Here’s an article that’s illustrates what happens when regulators get clever in creating incentives for environmental stewardship and responsibility: smart people work around them, unintended consequences result, and windfall profits occur in random places that have nothing to do with environmental benefit.
If I were doing this, I’d make the whole situation (more…)
Europeans believe climate change is an even greater threat than the current economic crisis, and second worldwide only to poverty, a new poll says.
President Barack Obama’s chief science advisor, Professor John Holdren has stated that it is unlikely that congress will pass a bill that will put a tax on carbon emissions.
Speaking at a meeting of the American Association for the Advancement of Science, Holdren admitted that President Obama would have to focus his efforts on improving energy efficiency, increasing (more…)
(Reuters) – A top Pennsylvania Republican rejected a Democratic-sponsored plan for taxing natural gas production on Wednesday, vowing to stop a bill that he said would drive energy companies out of the state.
The opposition will force Governor Ed Rendell, a Democrat, to seek a compromise between Democratic and Republic plans. (more…)
The German government plans to tax airline passengers as much as €26 ($33) per flight as part of a plan to reduce carbon dioxide emissions and other environmental impacts of the aviation industry and to generate revenue. Passengers will be required to pay €13 per flight up to 1,553 miles within the European Union and €26 for longer flights departing (more…)
The enthusiasm is building — we’re just a few months from the U.S. launch of the first electric vehicles aimed at mainstream consumers. Nissan is touting the success of the registration program for its upcoming Leaf EV, boasting 13,000 orders for its vehicles.
It is hoped across the industry (and in Washington DC) that sales of EVs will revive the American auto industry. While Pike Research believes that sales of EVs will grow relatively quickly, EV sales would likely grow much higher if it weren’t for our relatively cheap gasoline.
China will be the global leader in EV sales, with more than a quarter million of EVs sold in 2015, according to our projections at Pike Research. Sales of EVs in Europe – even with fewer homes with convenient access to home charging – are expected to outpace the American market.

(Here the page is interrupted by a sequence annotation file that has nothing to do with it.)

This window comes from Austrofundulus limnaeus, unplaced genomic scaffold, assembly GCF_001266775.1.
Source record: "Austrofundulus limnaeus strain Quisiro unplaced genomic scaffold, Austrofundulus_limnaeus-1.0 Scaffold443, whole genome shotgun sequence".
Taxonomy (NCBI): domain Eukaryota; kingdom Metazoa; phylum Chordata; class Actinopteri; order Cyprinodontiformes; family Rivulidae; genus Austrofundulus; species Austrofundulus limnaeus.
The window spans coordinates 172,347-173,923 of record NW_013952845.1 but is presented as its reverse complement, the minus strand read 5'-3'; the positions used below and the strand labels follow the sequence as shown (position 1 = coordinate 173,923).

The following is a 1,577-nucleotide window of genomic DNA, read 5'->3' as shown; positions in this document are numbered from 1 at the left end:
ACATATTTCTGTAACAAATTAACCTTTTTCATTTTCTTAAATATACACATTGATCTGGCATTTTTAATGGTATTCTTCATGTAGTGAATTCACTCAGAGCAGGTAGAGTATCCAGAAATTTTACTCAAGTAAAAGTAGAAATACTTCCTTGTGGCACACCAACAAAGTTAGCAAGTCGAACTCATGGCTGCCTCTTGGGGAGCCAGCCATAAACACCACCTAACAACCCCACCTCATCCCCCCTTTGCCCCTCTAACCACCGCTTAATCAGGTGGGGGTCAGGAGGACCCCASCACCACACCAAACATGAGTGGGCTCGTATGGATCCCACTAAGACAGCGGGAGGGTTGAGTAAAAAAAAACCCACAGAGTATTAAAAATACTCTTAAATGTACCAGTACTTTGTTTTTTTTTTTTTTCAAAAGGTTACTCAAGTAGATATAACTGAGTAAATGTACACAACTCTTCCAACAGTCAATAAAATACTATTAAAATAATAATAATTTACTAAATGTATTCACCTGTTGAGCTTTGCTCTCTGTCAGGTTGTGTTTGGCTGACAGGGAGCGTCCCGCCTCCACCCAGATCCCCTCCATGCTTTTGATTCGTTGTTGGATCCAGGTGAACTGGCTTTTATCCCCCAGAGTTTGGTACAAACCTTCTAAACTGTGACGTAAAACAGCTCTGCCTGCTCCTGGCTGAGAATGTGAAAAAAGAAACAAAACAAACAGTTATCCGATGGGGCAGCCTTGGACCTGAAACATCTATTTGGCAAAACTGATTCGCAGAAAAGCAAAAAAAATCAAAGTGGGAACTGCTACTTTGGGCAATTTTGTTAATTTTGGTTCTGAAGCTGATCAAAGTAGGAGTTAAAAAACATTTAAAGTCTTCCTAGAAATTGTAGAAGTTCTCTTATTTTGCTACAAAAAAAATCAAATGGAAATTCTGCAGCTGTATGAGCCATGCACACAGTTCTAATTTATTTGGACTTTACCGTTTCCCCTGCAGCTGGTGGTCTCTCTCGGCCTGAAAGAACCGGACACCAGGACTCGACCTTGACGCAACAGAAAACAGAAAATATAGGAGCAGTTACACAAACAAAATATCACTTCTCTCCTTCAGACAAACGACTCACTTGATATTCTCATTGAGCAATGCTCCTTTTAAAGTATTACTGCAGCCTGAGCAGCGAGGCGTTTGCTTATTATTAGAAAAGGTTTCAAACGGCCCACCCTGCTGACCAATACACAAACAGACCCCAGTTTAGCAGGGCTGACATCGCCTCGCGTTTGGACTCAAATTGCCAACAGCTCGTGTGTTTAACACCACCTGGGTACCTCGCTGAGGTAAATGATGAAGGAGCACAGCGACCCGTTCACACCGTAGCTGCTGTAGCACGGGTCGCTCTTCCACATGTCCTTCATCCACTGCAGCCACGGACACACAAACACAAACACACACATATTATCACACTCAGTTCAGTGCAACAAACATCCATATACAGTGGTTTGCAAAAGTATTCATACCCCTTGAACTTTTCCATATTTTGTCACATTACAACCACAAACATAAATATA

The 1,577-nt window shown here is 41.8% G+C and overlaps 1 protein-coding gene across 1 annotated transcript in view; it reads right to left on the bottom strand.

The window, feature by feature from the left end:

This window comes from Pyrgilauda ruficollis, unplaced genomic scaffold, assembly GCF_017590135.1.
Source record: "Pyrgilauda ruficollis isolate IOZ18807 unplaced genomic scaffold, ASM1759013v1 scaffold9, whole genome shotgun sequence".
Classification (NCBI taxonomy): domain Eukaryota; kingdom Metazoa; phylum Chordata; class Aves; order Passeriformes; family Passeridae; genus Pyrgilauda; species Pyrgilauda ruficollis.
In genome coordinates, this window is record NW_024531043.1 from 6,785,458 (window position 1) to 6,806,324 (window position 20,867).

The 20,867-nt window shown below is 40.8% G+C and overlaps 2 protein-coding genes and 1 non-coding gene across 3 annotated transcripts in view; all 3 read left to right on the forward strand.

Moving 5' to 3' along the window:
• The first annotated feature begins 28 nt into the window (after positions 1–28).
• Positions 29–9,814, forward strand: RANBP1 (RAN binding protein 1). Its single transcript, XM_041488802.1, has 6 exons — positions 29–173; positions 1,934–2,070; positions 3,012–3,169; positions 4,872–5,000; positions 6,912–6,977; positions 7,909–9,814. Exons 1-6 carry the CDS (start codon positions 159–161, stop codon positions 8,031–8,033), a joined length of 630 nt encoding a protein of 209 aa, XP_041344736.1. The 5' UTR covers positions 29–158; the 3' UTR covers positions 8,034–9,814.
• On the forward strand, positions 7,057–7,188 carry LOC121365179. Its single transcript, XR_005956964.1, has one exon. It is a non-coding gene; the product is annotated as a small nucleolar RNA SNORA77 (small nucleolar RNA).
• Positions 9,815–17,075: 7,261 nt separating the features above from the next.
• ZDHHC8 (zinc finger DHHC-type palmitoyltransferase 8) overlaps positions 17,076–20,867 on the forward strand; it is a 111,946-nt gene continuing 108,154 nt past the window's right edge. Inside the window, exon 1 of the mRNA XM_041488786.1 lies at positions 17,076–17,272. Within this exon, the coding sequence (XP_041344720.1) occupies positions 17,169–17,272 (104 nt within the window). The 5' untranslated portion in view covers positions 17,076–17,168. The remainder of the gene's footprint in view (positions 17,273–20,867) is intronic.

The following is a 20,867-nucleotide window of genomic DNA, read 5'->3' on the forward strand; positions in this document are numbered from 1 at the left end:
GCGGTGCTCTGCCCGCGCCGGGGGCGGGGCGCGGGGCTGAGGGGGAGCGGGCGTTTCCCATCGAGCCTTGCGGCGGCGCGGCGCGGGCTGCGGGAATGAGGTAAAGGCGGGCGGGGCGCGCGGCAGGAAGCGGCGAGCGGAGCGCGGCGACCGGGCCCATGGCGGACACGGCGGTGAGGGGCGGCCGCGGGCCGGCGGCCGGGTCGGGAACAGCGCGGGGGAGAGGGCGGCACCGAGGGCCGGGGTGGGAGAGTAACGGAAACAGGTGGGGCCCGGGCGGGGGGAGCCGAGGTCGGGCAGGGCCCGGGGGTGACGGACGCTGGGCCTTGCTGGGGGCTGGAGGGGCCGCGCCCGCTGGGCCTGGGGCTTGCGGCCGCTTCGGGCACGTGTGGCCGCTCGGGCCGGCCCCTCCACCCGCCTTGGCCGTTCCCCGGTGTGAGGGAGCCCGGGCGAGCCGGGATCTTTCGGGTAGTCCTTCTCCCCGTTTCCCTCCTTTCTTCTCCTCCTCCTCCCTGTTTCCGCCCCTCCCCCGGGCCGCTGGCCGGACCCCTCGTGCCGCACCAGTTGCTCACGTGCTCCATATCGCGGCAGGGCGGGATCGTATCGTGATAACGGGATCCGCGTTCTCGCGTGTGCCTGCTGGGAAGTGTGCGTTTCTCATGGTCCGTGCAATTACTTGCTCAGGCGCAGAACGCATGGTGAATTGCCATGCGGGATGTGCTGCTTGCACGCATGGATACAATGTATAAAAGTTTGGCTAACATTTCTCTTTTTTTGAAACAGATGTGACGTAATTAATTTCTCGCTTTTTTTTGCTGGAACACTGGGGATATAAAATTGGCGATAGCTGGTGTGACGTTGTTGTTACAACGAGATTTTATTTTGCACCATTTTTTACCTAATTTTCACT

By now there’s little debate that the technology used to obtain oil in deeper waters was developed and rapidly put into use before safety technology could keep up. As we’ve noted, that’s a development that regulators allowed, despite their concerns.
But the expansion of deepwater drilling wasn’t solely a result of industry rushing into deeper waters and toward greater profit. According to the Los Angeles Times, it was also encouraged by the federal government, which gave oil companies tens of billions in tax breaks, subsidies, and royalty relief. Many of these incentives have outlasted their initial purpose, according to the Times: (more…)
Since 1981, France has had a true high speed rail service, the TGV (Train à Grande Vitesse). We here in the US are only about 30 years behind the French in the regard…and counting. As US politicians continue to dither on high speed passenger rail, throwing loose change at development, the French corporations like Alstom have perfected this product for export to its former colonies in the developing world making big profits. Since the US is on par with developing world rail infrastructure, we may be best served by swallowing our pride and purchasing this technology from French post haste.
The TGV’s maiden voyage was between Paris and Lyon on September 27th, 1981. Ridership is expected to hit the 2 billion mark in 2010. It is a smashing commercial success, but goes further than that as a symbol on national pride and technological prowess. It is a cornerstone of European integration as it connects France to the UK and her continental neighbors with speed and dependability. Let us parse out the credit for this success to everyone, but one small group of people deserves a mention: the riche.
The movement towards zero emission electric cars is gaining a tremendous amount of momentum. As we move into 2010, practical electric vehicles for the vast majority of the public will be available late in the year with the release of the Nissan Leaf. The shift that may occur in the coming years provides the opportunity to engage in open dialogue about the tax benefits and burdens as the US moves into the era of the electric car.
If you plan to purchase an electric car in 2010, you can expect a healthy federal income tax credit to reward you. For plug-in electric vehicles with a gross vehicle weight of less than 14,000 pounds acquired after December 31, 2009, the maximum tax credit available will be $7,500. The base amount of the credit is $2,500. If the car has a battery capacity of at least 5kWh, then an additional $417 in tax credits will be available. For every kWh of battery capacity in excess of 5kWh, $417 will be added to the total amount. The additional amount, based on battery capacity, over the base amount is limited to a total of $5,000.